Accepting that this is possible, we are also supposed to accept that it cannot be killed as long as the person controlling it still lives. Wouldn’t it be useless chopped into a few pieces? When Piety Breakspear’s Darkasher loses its head, so how does it reattach? Did the fish/rodent Darkasher of Philo’s fuse back together? Does Piety have to pantomime all its actions?


Several different mythical species are presented in the series, many of which are familiar to viewers via fantasy books and other fantasy television shows/movies. It’s not uncommon to see human beings interacting with fauns, centaurs, kobolds, fairies, and so forth, as they all coexist in the Burgue.

For the more humanoid of the species, such as fauns, how does their physiology work? Can they contract diseases found only in animals? Can their internal organs process human food? Do they give birth the same way? How is it they can mate with humans? When they do, do dominant traits (like fairy wings) carry over?


The wings of the fae are some of the most beautifully-imagined aspects of the series, but they’re somewhat problematic in their presentation. In Carnival Row, they’re made to resemble dragonfly wings, with one large set and a slightly smaller set underneath.

The way dragonfly wings work is that they remain soft in the pupae state, but then “inflate” to become rigid for flight. The faery wings are constantly “floppy”, and seem to have an almost leathery appearance and texture, not unlike the webbing in a bat-wing. How are they able to be both durable and incredibly delicate?


When we first see Vignette Stonemoss, she’s the most badass librarian you’ll ever meet. You so much as think about checking a book out of her super secret fae library and she’ll cut you. That being said, Philo is about the only person she’d have to worry about trespassing, given that it’s buried within a mountain and practically inaccessible except for individuals with wings.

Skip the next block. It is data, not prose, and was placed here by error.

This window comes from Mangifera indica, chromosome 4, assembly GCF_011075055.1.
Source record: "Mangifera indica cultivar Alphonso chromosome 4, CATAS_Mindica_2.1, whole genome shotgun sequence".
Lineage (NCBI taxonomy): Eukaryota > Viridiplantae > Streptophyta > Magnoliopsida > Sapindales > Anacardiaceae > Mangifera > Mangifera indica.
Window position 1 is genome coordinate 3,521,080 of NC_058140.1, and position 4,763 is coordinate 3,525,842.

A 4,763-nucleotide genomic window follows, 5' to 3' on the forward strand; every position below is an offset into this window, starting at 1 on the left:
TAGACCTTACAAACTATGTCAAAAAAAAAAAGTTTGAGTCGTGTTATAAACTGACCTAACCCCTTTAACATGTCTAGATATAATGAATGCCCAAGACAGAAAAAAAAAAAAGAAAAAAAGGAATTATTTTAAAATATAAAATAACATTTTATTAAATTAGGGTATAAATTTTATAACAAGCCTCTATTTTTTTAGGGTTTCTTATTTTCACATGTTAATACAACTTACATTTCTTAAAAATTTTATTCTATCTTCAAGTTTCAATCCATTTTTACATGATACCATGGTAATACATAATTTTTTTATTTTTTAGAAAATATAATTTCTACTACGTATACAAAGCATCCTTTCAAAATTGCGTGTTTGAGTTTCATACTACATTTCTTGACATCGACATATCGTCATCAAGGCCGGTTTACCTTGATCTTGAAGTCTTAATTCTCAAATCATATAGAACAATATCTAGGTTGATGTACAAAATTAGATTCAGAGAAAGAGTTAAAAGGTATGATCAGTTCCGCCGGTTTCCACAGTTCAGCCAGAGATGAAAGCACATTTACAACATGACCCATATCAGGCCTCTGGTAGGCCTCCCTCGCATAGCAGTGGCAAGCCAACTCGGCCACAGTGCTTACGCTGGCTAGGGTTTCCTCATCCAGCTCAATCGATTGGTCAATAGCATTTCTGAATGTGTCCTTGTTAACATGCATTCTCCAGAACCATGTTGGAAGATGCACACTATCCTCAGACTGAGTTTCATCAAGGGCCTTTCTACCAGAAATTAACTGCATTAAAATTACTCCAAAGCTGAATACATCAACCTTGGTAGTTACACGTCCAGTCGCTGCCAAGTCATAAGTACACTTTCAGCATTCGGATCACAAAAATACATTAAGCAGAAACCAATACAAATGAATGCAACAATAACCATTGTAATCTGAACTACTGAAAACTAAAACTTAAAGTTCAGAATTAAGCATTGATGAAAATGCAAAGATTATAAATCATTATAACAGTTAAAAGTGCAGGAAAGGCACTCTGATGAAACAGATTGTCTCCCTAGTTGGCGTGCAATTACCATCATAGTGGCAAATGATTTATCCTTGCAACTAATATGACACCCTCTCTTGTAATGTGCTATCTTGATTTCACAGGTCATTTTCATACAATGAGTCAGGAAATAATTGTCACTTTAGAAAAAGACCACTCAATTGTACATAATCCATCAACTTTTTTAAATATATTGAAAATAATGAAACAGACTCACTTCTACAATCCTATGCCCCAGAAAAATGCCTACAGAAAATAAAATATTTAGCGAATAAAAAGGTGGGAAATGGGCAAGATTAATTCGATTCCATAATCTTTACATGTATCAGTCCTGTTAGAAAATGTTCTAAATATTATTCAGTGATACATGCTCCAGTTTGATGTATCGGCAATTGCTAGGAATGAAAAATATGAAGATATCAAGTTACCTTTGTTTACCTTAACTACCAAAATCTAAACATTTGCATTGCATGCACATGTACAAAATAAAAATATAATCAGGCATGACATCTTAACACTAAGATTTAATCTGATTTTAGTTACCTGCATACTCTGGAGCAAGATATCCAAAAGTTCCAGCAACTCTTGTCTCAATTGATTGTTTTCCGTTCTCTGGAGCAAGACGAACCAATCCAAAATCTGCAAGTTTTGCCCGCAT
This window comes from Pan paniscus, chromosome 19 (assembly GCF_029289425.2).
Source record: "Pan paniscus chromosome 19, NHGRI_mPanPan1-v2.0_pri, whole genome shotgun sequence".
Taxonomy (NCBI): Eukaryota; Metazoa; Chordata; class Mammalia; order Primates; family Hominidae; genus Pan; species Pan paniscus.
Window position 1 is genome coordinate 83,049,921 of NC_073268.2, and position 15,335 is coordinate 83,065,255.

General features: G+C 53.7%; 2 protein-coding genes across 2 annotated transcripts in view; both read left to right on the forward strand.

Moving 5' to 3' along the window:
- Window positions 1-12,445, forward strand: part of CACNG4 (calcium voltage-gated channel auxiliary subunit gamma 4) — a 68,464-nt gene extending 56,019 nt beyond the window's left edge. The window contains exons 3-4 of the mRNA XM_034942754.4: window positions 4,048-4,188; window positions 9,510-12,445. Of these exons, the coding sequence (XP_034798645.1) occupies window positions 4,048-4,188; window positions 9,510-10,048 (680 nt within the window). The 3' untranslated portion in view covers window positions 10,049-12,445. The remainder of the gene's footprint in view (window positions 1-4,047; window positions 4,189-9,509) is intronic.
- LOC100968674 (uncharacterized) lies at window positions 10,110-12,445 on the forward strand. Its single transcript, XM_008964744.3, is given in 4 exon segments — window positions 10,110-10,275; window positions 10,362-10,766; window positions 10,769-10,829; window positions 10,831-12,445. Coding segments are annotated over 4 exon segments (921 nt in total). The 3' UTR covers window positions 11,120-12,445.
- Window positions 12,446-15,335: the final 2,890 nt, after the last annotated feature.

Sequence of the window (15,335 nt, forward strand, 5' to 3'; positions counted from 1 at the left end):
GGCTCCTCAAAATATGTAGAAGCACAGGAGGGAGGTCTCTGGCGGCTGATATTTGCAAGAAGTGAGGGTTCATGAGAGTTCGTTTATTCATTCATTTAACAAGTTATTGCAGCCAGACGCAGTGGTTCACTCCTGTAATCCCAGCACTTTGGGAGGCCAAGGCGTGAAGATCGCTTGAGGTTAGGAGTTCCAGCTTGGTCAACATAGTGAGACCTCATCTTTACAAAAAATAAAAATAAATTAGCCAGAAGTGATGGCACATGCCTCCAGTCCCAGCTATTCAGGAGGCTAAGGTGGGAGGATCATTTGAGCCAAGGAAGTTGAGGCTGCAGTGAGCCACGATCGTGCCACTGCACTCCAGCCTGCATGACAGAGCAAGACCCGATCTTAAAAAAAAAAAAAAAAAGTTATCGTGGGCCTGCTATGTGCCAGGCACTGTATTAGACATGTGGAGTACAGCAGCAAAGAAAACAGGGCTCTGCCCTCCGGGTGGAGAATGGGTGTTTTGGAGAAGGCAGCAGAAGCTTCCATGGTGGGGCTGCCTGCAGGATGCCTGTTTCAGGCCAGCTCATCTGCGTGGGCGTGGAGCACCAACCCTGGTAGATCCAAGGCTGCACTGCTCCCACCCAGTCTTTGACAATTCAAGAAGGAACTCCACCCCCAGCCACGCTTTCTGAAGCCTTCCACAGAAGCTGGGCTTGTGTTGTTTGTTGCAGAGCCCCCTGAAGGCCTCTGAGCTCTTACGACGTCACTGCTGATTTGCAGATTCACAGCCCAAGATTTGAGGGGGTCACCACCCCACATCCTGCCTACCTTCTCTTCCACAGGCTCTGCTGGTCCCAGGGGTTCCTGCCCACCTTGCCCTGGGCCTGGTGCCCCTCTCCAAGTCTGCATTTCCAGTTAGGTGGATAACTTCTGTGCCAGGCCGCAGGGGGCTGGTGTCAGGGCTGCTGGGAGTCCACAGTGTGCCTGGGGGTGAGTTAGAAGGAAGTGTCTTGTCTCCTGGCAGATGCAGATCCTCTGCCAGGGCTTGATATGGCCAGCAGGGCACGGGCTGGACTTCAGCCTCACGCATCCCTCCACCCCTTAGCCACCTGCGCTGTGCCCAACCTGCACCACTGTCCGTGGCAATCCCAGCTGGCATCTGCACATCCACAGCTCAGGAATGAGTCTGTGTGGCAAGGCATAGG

This brings us to the question, how did the Burgue possibly get it? When last we saw the Burgue in Vinny’s neck of the woods, the Pact were usurping their position at the holy city and taking over via airships. To prevent anyone from finding and pillaging the library, Vinny basically initiates its self-destruct sequence, which makes it all the stranger when she runs into an entire exhibit of the library in the Burguish museum.


It’s seen as pretty devastating that Philo is revealed to be half-blood: half-human, half-Critch. In this case, his mother was a famous fae chanteuse, and his father was the Chancellor of the city of Burgue. He was born with some pretty feeble-looking wings, which were cut off to give him a better life.

At some point towards the end of the series, we learn that the doctor who clipped Philo’s wings has been rumored to perform all sorts of other procedures to help Critch “pass” for human in the Republic of Burgue. Are there many more half-bloods than we know about? Is Philo really all that special after all? Did he get any other fae genes besides wings?


Furthermore, at every opportunity for him to do more good, he further digs his heels into being a member of the “Critch” society once the jig’s up about who his mother was. While we can acknowledge the narrative imperative, as well as the desire to be validated for who you are, his passing privilege gave him the opportunity to save himself and those he loved many times over.

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About The Author

Kayleena Pierce-Bohen (1349 Articles Published)

Kayleena has been raised on Star Wars and Indiana Jones from the crib. A film buff, she has a Western collection of 250+ titles and counting that she’s particularly proud of. When she isn’t writing for ScreenRant, CBR, or The Gamer, she’s working on her fiction novel, lifting weights, going to synthwave concerts, or cosplaying. With degrees in anthropology and archaeology, she plans to continue pretending to be Lara Croft as long as she can.